While deliberations were ongoing, the LABI began television and print advertising campaigns that portrayed right-to-work as an absolute necessity if Louisiana wished to attract new businesses. The ads also portrayed labor leaders, Bussie in particular, as manipulative tyrants with unfettered control over the state’s government. One newspaper ad read “The labor bosses, like Victor Bussie, don’t want a Right to Work law. That’s understandable. It would diminish their immense power and control. …” Another claimed that “The people of the state of Louisiana favor Right to Work by an overwhelming six-to-one but again, it’s the same question. Will the people have their way…or will union boss, Victor Bussie have his way?”
On June 9, the House approved a right-to-work bill and sent it to the Senate, where it was referred to the Labor and Industrial Relations Committee. Three weeks later, the committee reported the bill unfavorably. Outside the capitol “several thousand union folks” cheered upon hearing the news. But the battle was not over. If the committee’s recommendation could be overridden, the full Senate would deliberate on the measures.
On July 6, the Senate voted to override the reports and bring the bills up for deliberation. Governor Edwards, however, asked for a 24-hour delay in order to work out his own compromise proposal, a move that took both Bussie and Steimel by surprise. The governor announced his compromise position before a joint session of the legislature later that day. Backpedaling on his previous public commitment to oppose closed shops, Edwards said, “I think a stable, permanent open shop law for industry seeking new locations especially in the wave of industries that will be coming to the South in the next 20 years is probably an advantage. For that reason, I am going to publicly advocate that you pass it.” The governor must not have felt too strongly about his proposal, however, for later that same day he withdrew it.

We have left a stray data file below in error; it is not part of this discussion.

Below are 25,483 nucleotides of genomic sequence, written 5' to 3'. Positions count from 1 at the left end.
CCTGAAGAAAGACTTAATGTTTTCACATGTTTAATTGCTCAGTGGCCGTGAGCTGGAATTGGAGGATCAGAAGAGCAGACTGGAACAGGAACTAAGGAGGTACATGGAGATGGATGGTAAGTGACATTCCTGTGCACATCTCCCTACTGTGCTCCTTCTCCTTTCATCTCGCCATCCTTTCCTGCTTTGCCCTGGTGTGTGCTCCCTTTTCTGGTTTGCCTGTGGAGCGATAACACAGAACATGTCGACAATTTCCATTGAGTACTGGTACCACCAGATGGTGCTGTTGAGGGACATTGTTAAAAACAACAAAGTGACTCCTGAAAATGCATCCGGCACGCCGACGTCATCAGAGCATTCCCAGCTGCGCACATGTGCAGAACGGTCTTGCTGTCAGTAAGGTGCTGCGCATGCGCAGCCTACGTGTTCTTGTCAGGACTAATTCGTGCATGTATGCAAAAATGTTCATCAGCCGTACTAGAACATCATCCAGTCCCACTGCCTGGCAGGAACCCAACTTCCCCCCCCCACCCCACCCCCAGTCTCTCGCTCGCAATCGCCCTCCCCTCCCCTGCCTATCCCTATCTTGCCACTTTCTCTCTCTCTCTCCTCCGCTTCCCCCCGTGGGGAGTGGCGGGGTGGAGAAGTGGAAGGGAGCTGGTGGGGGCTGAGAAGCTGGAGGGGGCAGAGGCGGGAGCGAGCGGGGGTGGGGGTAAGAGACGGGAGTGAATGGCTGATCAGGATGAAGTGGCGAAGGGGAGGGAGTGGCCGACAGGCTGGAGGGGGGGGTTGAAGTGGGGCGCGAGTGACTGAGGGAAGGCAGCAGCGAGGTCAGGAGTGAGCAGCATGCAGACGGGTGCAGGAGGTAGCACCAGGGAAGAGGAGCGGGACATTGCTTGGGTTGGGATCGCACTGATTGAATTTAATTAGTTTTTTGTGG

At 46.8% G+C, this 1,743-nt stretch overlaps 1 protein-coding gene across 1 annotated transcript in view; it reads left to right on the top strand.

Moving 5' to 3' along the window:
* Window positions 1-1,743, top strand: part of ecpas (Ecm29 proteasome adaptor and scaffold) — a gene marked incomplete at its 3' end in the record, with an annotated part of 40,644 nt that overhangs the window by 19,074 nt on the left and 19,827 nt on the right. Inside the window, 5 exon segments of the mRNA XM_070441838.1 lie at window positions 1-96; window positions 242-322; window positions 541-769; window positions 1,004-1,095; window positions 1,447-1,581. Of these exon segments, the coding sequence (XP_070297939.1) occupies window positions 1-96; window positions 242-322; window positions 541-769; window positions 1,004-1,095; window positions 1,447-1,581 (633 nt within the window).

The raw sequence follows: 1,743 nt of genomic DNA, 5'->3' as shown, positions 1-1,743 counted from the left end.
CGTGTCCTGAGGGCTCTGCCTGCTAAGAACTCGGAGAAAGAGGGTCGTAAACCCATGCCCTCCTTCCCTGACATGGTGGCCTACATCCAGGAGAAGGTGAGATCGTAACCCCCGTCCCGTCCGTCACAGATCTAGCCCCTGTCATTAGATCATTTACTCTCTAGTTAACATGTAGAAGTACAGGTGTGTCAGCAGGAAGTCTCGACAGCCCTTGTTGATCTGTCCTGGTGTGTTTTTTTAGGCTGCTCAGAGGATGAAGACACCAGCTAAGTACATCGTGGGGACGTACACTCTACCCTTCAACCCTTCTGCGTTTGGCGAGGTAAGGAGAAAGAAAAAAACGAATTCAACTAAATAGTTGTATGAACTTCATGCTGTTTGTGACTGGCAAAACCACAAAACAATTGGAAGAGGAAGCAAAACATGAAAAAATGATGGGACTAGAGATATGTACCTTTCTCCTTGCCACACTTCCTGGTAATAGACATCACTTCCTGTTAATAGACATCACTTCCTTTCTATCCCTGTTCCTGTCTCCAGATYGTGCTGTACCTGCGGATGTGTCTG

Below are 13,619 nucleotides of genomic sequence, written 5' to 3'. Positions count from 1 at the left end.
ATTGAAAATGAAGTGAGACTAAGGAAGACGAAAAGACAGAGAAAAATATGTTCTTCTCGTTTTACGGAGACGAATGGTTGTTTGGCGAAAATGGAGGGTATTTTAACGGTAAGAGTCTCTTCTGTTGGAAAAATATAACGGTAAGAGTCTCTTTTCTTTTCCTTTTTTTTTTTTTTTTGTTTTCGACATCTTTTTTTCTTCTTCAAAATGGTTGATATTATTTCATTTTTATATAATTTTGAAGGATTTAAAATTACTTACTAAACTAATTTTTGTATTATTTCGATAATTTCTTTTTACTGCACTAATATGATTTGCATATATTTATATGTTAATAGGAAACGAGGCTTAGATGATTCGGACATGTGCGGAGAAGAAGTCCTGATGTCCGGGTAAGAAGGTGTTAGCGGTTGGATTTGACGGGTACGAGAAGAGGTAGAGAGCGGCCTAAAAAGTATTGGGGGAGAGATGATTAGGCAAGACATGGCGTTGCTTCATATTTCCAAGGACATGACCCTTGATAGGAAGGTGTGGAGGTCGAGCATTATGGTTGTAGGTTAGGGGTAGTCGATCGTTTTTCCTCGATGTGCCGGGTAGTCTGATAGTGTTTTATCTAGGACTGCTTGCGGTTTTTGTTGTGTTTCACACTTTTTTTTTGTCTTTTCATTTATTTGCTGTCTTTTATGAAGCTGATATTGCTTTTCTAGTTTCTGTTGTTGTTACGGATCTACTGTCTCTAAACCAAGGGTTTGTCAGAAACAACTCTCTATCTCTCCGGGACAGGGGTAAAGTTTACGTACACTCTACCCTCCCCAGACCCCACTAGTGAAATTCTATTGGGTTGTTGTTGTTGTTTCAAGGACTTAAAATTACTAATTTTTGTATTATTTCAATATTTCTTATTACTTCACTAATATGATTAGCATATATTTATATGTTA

The very next day, July 8, 1976, following two-and-a-half hours of debate that was broadcast to about 2,000 union members on the capitol grounds, the Senate voted 23-14 to approve the right-to-work statute. After the vote, Victor Bussie immediately headed outside to tell his supporters that he would ask Governor Edwards for a veto, and if that failed, “We will keep coming back until this law is repealed.” Bussie’s wife, Fran, stood next to him, crying silently.
Edwards signed the bill into law. He later told his biographer that he expected passage of right to work legislation to not impact industrial development in Louisiana—”Plants came to Louisiana because we had natural resources, land was cheap, and other benefits, and Right to Work did not affect them at all.” For a time, it appeared that he was right. The economic boom in the state continued, and even expanded, through the end of the decade, a seeming testimony to the economic benefits of right-to-work.
Bussie saw it differently. “Louisiana’s greatest economic expansion came in the 1960s,” he noted in 1997, “and much of what happened in the late 1970s was already planned before the [right-to-work] law passed.” Then came the economic doldrums of the 1980s and 1990s, and “After 20 years, when are we supposed to see the benefits?” he asked.
The law that Bussie called “our most devastating defeat” has never been repealed. Depending on your viewpoint, that might be a testament to the sacrifice of Joe Hooper and others, or might point to the sacrifice of working folks’ right to collectively bargain.
Michael S. Martin, Ph.D., is Cheryl Courrégé Burguières/Board of Regents Professor in History at the University of Louisiana Lafayette and director the Center for Louisiana Studies. He is the author of Russell Long: A Life in Politics (2014).